You see, what makes a newspaper easy to read is its cognitive layout. As a reader, you will come to know where the sports pages are, you instinctively know where to thumb-through to find the TV listings, you also know that whatever drops out of the newspaper will be either inserts or supplements and if you're a reader of the Luton News then you'll know that the section printed on pink paper is the title's Business Monthly supplement. In other words you know the order in which a newspaper's 'stuff' appears. But, in stark contrast to its printed sibling, the newspaper website's navigation is completely broken and no amount of hyperlinks to other stories makes it any better. Newspaper websites have no such architecture or logical structure - the individual stories aren't linked intelligently so you can read the 'next' story as you would if you turned a newspaper page - the newspaper website's URL cannot be hacked so that you can get back to the start of the editorial, financial or sports sections.

Crediting the source

We are all able to look at the HTML code that is used to compose each and every webpage you will encounter as you browse the web. In order to learn a little more about this newspaper's home page before writing this blog post I thought it best to view the HTML source of the title's very first page. Unexpectedly, the page was found to be compiled from a huge amount of code (3,516 lines of code or, to put it another way 182KB of HTML) that, when compared to this blog page at the time of publishing (116 lines of code or 19KB) works out to be 9 times larger. I fully accept that a newspaper's remit is larger than that of this webpage but I have saved the best 'til last. When I read through the homepage's HTML code I found there to be over 280 hyperlinks to other websites and webpages. Now this, I have to admit, was a complete surprise but, on reflection, it's hardly surprising given the 'jumble of stuff' approach to assembling a webpage. Imagine how confusing a webpage that offers you 280 things to click is - what are you going to click? More importantly, if and when you do make a click, are you going to be comfortable that it was actually the right link to click given the huge choice that you were presented with?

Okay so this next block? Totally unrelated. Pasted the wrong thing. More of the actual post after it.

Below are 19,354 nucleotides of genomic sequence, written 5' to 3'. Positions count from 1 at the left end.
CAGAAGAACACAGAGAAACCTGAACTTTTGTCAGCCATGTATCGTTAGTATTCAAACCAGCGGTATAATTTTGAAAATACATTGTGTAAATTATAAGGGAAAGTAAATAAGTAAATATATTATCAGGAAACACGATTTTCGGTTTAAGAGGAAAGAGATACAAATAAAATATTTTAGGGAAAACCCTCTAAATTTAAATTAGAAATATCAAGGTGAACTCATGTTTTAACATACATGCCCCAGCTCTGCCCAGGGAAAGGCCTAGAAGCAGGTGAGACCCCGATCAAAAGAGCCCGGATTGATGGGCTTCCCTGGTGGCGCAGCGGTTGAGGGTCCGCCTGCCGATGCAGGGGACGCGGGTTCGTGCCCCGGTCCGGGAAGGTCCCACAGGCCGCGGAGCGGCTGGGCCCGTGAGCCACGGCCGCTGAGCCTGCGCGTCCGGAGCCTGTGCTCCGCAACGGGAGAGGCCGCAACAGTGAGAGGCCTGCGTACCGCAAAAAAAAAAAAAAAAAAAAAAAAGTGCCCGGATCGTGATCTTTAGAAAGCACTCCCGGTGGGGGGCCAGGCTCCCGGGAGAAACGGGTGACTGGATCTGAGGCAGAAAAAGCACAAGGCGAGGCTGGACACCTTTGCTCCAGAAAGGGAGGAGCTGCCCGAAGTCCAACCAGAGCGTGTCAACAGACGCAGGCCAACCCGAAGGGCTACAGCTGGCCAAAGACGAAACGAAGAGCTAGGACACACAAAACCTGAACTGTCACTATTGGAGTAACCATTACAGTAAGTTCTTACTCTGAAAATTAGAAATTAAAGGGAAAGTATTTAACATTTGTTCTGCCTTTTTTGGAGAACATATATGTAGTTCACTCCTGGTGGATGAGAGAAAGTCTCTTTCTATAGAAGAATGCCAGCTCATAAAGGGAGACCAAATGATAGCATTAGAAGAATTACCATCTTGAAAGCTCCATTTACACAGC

Mobile websites

Now, to its credit, the newspaper website in question was responsive; in other words it realised that I also looked at it on an iPhone and totally adjusted its layout accordingly so that it presented nicely on a mobile device (something that this website doesn't yet do) and, in so doing, presented a page that was free from spammy ads and a 'jumble of stuff' syndrome. The cause of the 'jumble of stuff' is the fact that newspaper publishers think that they can only compete with the web by publishing content for free, a move supported by the placement of spammy ads. If you're a publisher that thinks about free stuff from the word go then the online version of your newspaper will always suffer as a poor relation to its print counterpart.

Newspaper publishers do recognise that people have changed the way they consume news and a growing number of publishers have reacted by mobilising content. Yet the on-the-go news consumer reading a story on an iPhone will have a different set of requirements from a reader who is sitting at home with a nice hot cuppa reading a news story on a tablet. There's now a real and a very compelling argument for newspaper publishers to move to a subscription model for online publishing so long as they appreciate that print is losing ground rapidly.

It's time for newspaper publishers to stop doing what they're doing and totally rethink their strategy and appreciate that they can and should create great pages, filled with fine words, beautiful typography and stunning photographs once again. Because, contrary to popular belief, many people do wish to spend time reading online.